[Python-ideas] Exporting dict Items for direct lookups of specific keys
jcarlson at uci.edu
Mon Jun 11 18:45:41 CEST 2007
"Eyal Lotem" <eyal.lotem at gmail.com> wrote:
> On 6/11/07, Josiah Carlson <jcarlson at uci.edu> wrote:
> > "Eyal Lotem" <eyal.lotem at gmail.com> wrote:
> > > On 6/10/07, Josiah Carlson <jcarlson at uci.edu> wrote:
> > > > "Eyal Lotem" <eyal.lotem at gmail.com> wrote:
> > > > > On 6/10/07, Josiah Carlson <jcarlson at uci.edu> wrote:
> > > > > Only access of exported items is O(1) time (when accessed via your
> > > > > PyDictItem_obj->value), other items must be accessed normally and they
> > > > > take just as much time (or as I explained and you reiterated, a tad
> > > > > longer, as it requires a bitmap check and in the case of exported
> > > > > items another dereference).
> > > >
> > > > But you still don't explain *how* these exported keys are going to be
> > > > accessed. Walk me through the steps required to improve access times in
> > > > the following case:
> > > >
> > > > def foo(obj):
> > > > return obj.foo
> > > >
> > > >
> > > I think you missed what I said - I said that the functionality should
> > > probably not be exported to Python - as Python has little to gain from
> > > it (it would have to getattr a C method just to request the exported
> > > item -- which will nullify the speed benefit).
> > >
> > > It is the C code which can suddenly do direct access to access the
> > > exported dict items - not Python code.
> While extensions are an optimization target, the main target is
> global/builtin/attribute accessing code.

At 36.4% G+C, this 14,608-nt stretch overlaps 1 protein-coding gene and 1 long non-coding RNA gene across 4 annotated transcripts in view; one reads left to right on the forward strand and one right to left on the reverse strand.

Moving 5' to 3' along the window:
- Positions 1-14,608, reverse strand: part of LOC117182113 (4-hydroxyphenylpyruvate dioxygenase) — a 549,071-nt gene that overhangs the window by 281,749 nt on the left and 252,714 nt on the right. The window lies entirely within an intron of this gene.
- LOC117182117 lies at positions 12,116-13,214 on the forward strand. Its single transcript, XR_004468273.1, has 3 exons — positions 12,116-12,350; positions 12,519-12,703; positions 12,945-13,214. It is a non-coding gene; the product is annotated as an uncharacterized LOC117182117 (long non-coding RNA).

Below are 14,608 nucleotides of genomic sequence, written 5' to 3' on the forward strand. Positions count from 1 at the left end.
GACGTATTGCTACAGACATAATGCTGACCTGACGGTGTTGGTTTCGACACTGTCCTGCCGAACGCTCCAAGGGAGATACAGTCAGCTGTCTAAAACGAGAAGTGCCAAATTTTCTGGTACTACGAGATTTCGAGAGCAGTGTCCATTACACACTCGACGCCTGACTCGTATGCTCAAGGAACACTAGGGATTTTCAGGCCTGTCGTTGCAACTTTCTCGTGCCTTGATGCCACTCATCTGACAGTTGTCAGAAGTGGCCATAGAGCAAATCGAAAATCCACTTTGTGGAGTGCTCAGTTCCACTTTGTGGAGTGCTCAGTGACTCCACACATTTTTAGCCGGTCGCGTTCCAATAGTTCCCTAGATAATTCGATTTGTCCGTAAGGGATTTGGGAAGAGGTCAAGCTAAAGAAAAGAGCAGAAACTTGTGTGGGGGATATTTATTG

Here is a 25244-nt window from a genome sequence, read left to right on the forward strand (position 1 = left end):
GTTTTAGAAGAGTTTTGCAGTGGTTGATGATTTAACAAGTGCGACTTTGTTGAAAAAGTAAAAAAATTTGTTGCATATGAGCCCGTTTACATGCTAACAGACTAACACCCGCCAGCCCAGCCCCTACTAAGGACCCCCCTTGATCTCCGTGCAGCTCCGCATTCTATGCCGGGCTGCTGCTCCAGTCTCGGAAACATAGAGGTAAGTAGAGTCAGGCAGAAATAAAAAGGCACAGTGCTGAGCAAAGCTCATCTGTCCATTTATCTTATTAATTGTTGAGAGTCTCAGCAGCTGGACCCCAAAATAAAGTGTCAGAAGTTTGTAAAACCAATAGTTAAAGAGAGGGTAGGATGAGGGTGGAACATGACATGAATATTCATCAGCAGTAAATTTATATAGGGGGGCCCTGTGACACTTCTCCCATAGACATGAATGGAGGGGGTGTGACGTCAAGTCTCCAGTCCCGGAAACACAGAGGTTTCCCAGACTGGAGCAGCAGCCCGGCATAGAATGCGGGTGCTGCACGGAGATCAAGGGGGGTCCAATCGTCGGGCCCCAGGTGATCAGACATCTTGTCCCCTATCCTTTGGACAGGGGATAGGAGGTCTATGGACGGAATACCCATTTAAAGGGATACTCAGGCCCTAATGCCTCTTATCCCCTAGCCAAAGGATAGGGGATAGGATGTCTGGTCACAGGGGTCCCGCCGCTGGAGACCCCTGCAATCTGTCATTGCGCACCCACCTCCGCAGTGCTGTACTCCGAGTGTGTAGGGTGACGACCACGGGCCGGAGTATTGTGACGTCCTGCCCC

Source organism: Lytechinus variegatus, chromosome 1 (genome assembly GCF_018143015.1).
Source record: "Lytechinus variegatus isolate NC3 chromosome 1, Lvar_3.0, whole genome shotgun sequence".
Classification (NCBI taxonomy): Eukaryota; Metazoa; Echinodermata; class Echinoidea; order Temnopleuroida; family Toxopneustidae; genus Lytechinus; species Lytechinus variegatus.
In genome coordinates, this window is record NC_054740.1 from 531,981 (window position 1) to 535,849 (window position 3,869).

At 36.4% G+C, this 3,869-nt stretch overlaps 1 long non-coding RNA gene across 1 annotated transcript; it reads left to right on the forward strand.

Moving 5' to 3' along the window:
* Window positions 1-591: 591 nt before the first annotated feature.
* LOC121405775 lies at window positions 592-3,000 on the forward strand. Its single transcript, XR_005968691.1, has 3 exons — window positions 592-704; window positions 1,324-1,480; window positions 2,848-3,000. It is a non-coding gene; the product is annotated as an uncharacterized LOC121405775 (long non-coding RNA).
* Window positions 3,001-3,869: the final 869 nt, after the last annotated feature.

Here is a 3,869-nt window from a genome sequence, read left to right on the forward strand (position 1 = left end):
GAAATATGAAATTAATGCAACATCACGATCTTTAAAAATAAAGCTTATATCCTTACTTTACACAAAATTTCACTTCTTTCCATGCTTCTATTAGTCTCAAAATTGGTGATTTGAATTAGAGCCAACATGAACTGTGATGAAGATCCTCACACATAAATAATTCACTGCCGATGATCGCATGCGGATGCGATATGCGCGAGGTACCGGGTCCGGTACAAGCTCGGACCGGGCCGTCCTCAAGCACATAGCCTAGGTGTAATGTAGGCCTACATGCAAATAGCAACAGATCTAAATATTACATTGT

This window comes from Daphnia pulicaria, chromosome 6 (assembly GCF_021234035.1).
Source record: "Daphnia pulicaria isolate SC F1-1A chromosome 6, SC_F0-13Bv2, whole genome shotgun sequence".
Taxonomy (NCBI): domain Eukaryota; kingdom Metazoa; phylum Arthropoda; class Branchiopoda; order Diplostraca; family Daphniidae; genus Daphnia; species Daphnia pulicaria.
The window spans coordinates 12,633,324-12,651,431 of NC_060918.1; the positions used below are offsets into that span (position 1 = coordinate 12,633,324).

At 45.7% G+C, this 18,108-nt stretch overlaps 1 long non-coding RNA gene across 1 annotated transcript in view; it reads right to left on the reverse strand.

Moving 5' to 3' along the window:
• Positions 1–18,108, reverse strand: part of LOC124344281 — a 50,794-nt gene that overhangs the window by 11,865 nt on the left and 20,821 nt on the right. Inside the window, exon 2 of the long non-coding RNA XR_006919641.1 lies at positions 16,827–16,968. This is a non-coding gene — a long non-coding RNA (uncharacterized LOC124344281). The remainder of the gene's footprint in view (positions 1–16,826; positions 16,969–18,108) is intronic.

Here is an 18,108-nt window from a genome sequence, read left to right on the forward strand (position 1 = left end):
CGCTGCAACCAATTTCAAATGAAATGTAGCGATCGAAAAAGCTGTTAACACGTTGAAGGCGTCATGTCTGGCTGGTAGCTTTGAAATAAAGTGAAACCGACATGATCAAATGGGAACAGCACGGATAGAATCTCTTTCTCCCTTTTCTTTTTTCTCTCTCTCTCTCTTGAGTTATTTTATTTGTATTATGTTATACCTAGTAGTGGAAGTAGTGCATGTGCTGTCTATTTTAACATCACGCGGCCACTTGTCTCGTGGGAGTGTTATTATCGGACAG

Or really, module globals and __builtin__ accessing. Arbitrary
attribute access is one of those "things most commonly done in Python".
But just for the sake of future readers of this thread, could you
explicitly enumerate *which* things you intend to speed up with this
> > > Since a "static lookup" costs a dereference and a conditional, and a
> > > dynamic lookup entails at least 4 C function calls (including C stack
> > > setup/unwinds), a few C assignments and C conditionals, I believe it
> > > is likely that this will pay off as a serious improvement in Python's
> > > performance, when combined with a psyco-like system (not an
> > > architecture-dependent ones).
> > It's really only useful if you are accessing fixed attributes of a fixed
> > object many times. The only case I can think of where this kind of
> > thing would be useful (sufficient accesses to make a positive difference)
> > is in the case of module globals, but in that case, we can merely change
> > how module globals are implemented (more or less like self.__dict__ = ...
> > in the module's __init__ method).
> That's not true.
> As I explained, getattr accesses the types's mro dicts as well. So
> even if you are accessing a lot of different instances, and those have
> a shared (fixed) type, you can speed up the type-side dict lookup
> (even if you still pay for a whole instance-side lookup). Also,
That's MRO caching, which you have already stated is orthogonal to this
> "fixed-object" access can occur when you have a small number of
> objects whose attributes are looked up many times. In such a case, a
> psyco-like system can create a specialized code object specifically
> for _instances_ (not just for types), each code object using "static
> lookups" on the instance's dict as well, and not just on the class's
If you re-read my last posting, which you quoted above and I re-quote,
you can easily replace 'fixed attributes of a fixed object' with 'fixed
attributes of a small set of fixed objects' and get what you say. Aside
from module globals, when is this seen?
> > You may want to change the name. "Literal" implies a constant, like 1
> > or "hello", as in 'x = "hello"'. LOAD_GLOBAL_FAST would seem to make
> > more sense to me, considering that is what it intends to do.
> Well, LOAD_GLOBAL_FAST can only be used when the string that's being
> looked up is known at the code-object creation time, which means that
> the attribute name was indeed literal.
A literal is a value. A name/identifier is a reference.
a = "hello"
... "hello" is a literal.
hello = 1
... hello is a name/identifier.
b.hello = 1
... hello is a named attribute of an object named/identified by b.
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